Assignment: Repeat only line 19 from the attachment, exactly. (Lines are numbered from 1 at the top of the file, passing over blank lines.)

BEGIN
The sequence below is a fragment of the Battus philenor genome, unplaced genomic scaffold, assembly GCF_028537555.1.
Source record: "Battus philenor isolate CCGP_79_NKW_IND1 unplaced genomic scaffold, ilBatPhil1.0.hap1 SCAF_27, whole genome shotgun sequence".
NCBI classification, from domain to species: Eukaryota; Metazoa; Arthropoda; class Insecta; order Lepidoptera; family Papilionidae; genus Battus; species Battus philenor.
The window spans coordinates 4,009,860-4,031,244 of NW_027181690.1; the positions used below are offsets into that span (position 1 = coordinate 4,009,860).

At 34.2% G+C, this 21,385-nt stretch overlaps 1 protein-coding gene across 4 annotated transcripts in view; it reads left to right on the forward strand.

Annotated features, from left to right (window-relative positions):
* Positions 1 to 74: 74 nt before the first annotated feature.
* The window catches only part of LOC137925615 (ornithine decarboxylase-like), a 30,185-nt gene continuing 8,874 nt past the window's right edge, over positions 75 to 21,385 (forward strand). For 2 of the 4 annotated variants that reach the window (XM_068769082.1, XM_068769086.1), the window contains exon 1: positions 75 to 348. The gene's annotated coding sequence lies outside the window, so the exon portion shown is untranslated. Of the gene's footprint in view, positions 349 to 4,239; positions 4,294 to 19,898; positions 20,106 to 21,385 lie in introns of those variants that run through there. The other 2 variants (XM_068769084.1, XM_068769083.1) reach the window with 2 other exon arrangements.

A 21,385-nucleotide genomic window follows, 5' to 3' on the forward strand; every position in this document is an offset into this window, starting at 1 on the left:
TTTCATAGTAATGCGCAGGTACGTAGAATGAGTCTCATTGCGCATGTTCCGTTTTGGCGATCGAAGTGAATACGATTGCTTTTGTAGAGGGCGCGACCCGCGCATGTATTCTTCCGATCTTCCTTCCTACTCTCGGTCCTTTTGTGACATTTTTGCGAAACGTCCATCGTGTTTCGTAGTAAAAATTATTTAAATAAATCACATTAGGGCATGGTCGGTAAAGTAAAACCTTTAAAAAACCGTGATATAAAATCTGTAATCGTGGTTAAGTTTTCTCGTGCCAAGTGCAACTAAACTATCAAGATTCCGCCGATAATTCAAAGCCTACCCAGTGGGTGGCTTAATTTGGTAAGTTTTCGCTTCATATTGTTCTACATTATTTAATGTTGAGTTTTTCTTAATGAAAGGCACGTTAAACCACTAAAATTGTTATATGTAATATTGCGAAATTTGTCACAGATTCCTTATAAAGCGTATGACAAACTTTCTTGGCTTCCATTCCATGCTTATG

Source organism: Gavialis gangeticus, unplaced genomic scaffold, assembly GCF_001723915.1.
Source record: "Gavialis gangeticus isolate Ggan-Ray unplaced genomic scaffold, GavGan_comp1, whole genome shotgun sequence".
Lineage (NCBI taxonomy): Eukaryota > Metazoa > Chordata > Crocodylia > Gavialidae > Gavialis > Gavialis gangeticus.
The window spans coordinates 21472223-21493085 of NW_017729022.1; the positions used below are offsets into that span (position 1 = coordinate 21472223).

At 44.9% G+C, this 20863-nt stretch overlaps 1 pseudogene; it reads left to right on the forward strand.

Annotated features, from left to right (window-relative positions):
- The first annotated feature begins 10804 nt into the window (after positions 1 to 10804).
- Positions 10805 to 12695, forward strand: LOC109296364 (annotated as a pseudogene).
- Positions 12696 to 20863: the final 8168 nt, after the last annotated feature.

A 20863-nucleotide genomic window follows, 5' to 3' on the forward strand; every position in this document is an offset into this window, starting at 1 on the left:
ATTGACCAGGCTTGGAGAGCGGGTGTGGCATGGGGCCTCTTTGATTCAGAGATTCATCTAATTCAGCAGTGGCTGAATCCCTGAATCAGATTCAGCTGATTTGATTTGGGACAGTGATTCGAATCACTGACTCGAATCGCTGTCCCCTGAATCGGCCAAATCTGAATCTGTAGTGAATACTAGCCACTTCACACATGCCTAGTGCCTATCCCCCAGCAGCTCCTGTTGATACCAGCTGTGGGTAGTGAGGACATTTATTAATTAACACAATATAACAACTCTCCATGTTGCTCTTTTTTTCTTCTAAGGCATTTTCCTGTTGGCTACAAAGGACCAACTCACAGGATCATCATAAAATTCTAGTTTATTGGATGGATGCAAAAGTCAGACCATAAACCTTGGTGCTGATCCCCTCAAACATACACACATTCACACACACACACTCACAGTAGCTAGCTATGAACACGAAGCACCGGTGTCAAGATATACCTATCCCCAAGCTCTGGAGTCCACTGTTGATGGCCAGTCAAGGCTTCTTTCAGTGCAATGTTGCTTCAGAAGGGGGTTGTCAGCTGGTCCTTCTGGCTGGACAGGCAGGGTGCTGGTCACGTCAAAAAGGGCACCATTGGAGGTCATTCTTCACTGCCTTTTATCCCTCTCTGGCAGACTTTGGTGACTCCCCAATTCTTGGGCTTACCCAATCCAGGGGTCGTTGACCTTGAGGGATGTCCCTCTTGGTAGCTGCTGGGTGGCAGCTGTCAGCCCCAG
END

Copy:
- Positions 12696 to 20863: the final 8168 nt, after the last annotated feature.